CV; ALEXANDRA SHULMAN Editor of Vogue

I WAS A DISMAL INDIE A&R GIRL ... THE FIRST MAGAZINE I WORKED FOR WOULDN'T LET ME WRITE ... THEN A HOT DATE WITH A BOUNDER CHANGED MY LIFE

I went to Sussex University in the mid Seventies to read social anthropology, and while I was there I wrote a little piece for Vogue about being at Sussex and "Sussex style". I was terribly excited when I saw it printed, so I think maybe it was at that point that I realised that working on a magazine might be something I'd enjoy. But when I left university, I went to work in the record industry - that's what I thought I wanted to do. I was hired first by someone called Joe Boyd at an indie record company called Hannibal Records - I was his PA - and then I went to work for Arista Records in the A&R department. But I was a dismal failure, and was fired within about 5 months.

That's really how I got into magazines - because I was jobless. Somebody told me that the editor of a magazine called Over 21 needed a secretary. While I was there I was able to write little bits, but this was a point at which the NUJ was really powerful, and as a secretary, and not a member of the NUJ, I was in the end actually banned from writing for the magazine. I started to try and get some freelance bits of writing. One of the things I'd learned from being the editor's secretary was how to pitch ideas to people. I did a piece for Tina Brown, who was then editing Tatler. Miles Chapman, who now works on ES Magazine, was doing the social pages for her, and also freelanced for Over 21, and he told me I should write to Tina. So I wrote to her with an idea of doing a piece - this was about 17 years ago, by the way - about how Notting Hill Gate was becoming trendy. She commissioned it on spec, and I did it, and she thought it was very good. Miles then needed an assistant on his pages, so when that job came up they offered it to me.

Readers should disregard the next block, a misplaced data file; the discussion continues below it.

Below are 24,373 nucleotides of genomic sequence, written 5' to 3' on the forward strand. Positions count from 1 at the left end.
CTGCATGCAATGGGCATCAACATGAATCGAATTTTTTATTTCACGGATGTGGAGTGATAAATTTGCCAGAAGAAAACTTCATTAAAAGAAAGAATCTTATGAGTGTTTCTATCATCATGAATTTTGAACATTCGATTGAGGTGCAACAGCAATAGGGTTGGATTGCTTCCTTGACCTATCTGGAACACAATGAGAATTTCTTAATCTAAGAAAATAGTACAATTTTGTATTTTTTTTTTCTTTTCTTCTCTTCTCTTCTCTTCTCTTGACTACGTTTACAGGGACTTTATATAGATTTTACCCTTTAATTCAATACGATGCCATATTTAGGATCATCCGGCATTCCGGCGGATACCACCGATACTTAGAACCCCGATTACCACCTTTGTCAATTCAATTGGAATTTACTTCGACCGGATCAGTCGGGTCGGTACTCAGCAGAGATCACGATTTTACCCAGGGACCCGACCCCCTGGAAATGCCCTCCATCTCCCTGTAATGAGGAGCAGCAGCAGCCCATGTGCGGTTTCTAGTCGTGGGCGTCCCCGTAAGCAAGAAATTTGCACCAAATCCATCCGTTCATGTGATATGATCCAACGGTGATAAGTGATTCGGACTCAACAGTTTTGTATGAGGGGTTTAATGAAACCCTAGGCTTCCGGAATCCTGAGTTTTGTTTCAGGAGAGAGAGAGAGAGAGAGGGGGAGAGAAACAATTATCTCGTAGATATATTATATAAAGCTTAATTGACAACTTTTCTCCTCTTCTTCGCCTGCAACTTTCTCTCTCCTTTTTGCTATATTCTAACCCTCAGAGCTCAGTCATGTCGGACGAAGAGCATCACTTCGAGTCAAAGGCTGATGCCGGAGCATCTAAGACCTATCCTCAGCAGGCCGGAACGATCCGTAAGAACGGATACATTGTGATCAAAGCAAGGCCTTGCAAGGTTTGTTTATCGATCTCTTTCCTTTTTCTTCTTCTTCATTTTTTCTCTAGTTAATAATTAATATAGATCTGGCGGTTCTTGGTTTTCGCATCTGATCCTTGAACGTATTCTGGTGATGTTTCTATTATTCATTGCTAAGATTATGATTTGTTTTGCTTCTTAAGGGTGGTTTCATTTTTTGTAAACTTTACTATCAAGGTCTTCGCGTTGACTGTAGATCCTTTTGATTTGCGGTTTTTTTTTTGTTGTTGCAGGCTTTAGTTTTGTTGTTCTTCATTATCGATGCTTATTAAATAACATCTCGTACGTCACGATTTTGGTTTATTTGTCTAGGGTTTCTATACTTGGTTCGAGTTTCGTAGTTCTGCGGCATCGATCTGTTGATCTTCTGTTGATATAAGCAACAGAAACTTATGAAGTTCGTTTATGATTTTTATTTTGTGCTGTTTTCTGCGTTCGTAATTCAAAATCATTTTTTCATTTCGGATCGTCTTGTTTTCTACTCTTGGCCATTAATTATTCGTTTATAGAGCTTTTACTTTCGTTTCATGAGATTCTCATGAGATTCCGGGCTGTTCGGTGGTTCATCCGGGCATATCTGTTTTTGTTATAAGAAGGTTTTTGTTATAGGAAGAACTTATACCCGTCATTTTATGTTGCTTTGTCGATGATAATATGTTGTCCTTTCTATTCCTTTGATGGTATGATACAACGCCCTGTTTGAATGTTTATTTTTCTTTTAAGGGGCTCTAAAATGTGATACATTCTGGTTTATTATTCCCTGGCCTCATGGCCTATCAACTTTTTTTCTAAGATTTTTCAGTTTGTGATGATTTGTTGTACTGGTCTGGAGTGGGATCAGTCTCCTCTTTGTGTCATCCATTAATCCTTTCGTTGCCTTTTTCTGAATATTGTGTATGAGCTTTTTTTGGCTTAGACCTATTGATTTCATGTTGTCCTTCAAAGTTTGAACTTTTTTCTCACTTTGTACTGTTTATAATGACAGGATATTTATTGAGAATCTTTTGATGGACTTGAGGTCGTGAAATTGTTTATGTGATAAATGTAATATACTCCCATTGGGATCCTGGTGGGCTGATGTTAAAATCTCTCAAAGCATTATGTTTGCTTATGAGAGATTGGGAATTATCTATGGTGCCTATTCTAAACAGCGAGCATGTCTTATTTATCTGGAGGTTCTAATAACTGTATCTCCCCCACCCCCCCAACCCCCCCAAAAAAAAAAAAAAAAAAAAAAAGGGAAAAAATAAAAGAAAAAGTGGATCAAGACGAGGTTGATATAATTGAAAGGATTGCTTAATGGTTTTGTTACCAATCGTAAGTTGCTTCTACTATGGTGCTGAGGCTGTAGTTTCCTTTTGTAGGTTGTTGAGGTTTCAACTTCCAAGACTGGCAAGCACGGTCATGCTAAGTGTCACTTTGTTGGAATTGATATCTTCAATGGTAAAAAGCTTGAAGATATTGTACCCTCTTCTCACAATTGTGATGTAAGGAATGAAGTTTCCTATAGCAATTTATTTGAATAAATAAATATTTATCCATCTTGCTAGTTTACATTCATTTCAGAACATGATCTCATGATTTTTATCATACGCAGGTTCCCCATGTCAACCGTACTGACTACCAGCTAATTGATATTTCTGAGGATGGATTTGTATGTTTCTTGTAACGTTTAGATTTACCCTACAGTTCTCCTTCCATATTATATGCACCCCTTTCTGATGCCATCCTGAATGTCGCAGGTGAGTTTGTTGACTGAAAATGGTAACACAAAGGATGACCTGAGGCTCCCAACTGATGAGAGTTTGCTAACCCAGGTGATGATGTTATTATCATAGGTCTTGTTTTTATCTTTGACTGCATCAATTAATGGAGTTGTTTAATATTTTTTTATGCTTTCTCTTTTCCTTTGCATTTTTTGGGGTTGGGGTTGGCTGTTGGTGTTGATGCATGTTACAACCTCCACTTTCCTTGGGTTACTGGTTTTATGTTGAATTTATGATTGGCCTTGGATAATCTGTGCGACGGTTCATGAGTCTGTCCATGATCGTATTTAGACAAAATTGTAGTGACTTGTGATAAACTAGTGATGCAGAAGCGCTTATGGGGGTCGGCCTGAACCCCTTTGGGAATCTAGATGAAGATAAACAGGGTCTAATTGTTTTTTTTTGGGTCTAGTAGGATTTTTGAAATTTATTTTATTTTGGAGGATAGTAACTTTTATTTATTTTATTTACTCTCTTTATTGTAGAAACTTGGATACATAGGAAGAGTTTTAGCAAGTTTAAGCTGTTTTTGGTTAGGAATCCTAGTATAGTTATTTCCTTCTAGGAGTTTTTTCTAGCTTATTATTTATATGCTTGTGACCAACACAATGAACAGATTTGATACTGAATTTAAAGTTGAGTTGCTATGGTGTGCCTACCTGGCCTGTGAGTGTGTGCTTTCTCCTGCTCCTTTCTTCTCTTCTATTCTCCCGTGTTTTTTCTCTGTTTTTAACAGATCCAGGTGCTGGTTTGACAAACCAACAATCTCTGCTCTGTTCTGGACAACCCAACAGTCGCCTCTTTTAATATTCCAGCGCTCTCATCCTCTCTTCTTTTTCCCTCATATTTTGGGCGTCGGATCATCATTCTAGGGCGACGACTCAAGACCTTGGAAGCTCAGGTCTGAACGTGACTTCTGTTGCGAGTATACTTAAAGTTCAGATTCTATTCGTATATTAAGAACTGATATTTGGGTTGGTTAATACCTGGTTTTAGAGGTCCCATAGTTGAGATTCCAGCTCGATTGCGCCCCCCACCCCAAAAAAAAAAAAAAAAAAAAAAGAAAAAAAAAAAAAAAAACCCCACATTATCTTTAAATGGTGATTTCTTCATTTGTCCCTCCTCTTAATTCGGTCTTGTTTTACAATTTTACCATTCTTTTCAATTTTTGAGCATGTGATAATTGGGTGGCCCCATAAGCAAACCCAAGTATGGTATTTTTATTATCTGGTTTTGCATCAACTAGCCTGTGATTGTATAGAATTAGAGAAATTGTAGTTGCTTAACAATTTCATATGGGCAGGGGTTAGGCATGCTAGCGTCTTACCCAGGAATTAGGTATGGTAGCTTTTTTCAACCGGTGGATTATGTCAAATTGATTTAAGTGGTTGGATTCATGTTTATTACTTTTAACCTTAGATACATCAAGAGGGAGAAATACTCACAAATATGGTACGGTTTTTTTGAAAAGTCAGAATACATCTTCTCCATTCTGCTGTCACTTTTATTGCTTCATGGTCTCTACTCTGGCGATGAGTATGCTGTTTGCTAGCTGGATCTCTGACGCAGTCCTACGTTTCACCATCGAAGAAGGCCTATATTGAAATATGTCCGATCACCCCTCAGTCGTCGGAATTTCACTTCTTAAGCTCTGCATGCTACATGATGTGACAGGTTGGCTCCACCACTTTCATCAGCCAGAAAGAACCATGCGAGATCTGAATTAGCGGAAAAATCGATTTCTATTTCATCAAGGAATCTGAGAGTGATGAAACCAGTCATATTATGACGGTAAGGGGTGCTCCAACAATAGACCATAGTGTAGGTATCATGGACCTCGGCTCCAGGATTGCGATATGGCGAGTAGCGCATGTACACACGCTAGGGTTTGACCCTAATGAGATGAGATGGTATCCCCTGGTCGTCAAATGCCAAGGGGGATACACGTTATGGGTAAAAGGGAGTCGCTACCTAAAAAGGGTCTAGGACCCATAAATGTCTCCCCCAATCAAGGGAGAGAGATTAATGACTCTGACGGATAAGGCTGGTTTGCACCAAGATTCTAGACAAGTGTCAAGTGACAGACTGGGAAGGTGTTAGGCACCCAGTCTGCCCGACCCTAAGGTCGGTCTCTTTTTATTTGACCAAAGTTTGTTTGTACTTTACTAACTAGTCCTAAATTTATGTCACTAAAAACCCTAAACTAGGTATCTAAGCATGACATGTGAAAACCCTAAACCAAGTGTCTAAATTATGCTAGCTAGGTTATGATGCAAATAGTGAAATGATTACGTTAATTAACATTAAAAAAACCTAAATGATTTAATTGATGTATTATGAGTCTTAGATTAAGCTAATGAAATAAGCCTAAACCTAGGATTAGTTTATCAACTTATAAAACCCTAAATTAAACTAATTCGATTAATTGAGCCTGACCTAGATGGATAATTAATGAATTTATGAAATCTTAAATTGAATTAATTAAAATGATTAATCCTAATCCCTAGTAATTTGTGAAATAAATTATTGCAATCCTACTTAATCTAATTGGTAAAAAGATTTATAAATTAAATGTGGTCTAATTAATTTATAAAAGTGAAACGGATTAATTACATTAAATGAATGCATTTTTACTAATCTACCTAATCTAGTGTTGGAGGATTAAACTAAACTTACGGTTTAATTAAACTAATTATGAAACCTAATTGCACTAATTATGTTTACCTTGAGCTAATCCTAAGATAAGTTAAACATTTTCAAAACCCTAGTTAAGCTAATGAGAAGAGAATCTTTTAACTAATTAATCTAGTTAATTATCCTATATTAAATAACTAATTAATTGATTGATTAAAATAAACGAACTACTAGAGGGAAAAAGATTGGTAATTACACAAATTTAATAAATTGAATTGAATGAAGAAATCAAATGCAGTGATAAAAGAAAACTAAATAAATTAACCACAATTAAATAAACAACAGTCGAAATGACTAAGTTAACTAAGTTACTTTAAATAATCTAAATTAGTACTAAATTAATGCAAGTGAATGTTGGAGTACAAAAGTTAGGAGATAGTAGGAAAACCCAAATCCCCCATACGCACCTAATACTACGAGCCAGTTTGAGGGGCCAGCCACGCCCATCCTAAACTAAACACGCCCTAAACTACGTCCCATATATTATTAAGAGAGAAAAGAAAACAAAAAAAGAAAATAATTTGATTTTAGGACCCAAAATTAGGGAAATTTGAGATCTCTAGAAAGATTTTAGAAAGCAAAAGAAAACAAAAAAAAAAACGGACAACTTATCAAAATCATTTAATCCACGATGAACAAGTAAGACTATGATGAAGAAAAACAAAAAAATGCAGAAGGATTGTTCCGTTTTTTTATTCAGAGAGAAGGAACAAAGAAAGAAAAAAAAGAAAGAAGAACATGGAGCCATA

So that got me to Tatler, where I stayed for five years, moving up the masthead - firstly under Tina, and then under Libby Purves, for a very short amount of time. Then Mark Boxer came to edit the magazine, and for a time that looked as if it might be the end for me, because to start with we didn't really get on very well. But then I had a lucky break. I was in a features meeting, and they wanted to do a piece on bounders. There was a man around who fitted this description called Luis Basualdo, and they sent me off on a date with him. Mark loved the piece: it was, in a way, "the piece that changed my life". Mark was the first person who made me think that I could edit a magazine, and I got much more confident, and became features editor there.

In 1987, I went to the Sunday Telegraph, to be the woman's page editor; James McManus headhunted me. Peregrine Worsthorne was editing the paper, and everyone was telling him the Sunday Telegraph had to get new women readers, so he just said to James: "OK, get somebody in".

Then the Telegraph, which had just moved to the Isle of Dogs, moved the Sunday Telegraph magazine to Saturday, to compete with the launch of the Independent's Saturday magazine. But they felt they couldn't just have nothing on a Sunday, so they wanted to have a magazine for that day - it was called 7 Days - and appointed their then news editor, Graham Paterson, to edit it, with me as deputy. I loved working with him, but it was only for three months, because then I was offered the job of features editor on Vogue, a job I couldn't resist.

So I came back to magazines, and did that for two years. Then Nicholas Coleridge came to the company as editorial director, and offered me the job of editing GQ, which had been launched a year before and wasn't really moving in the way they wanted it to. The magazine did really well, and kept a really good lead on everything after the launch of Esquire. Then I was offered the job of editing Vogue, when Liz Tilberis left, in 1992.

It's a great moment now for me on Vogue, because of our new ABC figure of over 200,000. When I worked on Vogue under Liz Tilberis, there was a feeling that it would never sell much more than it was selling - that it had peaked. A lot of people really did think that we wouldn't be able to sell more than 200,000, and so it's really exciting to feel that I've done that. It's a good magazine, with a good team of people, and I want to carry on editing it for a while yet" n

Alexandra Shulman was talking to Scott Hughes

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